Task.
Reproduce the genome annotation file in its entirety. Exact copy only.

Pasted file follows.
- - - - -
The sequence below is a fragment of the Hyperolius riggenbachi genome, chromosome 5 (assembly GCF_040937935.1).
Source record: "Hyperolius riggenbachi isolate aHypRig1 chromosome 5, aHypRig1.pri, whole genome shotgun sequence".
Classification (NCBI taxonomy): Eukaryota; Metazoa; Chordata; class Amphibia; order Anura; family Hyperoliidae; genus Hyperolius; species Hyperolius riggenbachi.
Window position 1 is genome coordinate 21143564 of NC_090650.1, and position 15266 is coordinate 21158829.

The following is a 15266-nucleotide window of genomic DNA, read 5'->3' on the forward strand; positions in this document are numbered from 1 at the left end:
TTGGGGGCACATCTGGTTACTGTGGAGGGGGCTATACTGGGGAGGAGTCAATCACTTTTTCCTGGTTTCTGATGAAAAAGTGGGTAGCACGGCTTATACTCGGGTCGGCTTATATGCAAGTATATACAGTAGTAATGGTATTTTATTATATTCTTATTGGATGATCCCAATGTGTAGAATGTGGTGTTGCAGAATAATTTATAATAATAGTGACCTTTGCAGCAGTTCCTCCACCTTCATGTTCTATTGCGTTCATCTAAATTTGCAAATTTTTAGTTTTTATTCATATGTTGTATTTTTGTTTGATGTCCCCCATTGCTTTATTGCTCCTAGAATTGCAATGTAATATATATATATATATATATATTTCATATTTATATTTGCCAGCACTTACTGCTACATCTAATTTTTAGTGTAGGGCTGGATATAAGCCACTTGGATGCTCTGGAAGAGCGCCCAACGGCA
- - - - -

The sequence below is a fragment of the Hyperolius riggenbachi genome, chromosome 5 (assembly GCF_040937935.1).
Source record: "Hyperolius riggenbachi isolate aHypRig1 chromosome 5, aHypRig1.pri, whole genome shotgun sequence".
Classification (NCBI taxonomy): Eukaryota; Metazoa; Chordata; class Amphibia; order Anura; family Hyperoliidae; genus Hyperolius; species Hyperolius riggenbachi.
Window position 1 is genome coordinate 21143564 of NC_090650.1, and position 15266 is coordinate 21158829.

The following is a 15266-nucleotide window of genomic DNA, read 5'->3' on the forward strand; positions in this document are numbered from 1 at the left end:
TTGGGGGCACATCTGGTTACTGTGGAGGGGGCTATACTGGGGAGGAGTCAATCACTTTTTCCTGGTTTCTGATGAAAAAGTGGGTAGCACGGCTTATACTCGGGTCGGCTTATATGCAAGTATATACAGTAGTAATGGTATTTTATTATATTCTTATTGGATGATCCCAATGTGTAGAATGTGGTGTTGCAGAATAATTTATAATAATAGTGACCTTTGCAGCAGTTCCTCCACCTTCATGTTCTATTGCGTTCATCTAAATTTGCAAATTTTTAGTTTTTATTCATATGTTGTATTTTTGTTTGATGTCCCCCATTGCTTTATTGCTCCTAGAATTGCAATGTAATATATATATATATATATATATTTCATATTTATATTTGCCAGCACTTACTGCTACATCTAATTTTTAGTGTAGGGCTGGATATAAGCCACTTGGATGCTCTGGAAGAGCGCCCAACGGCA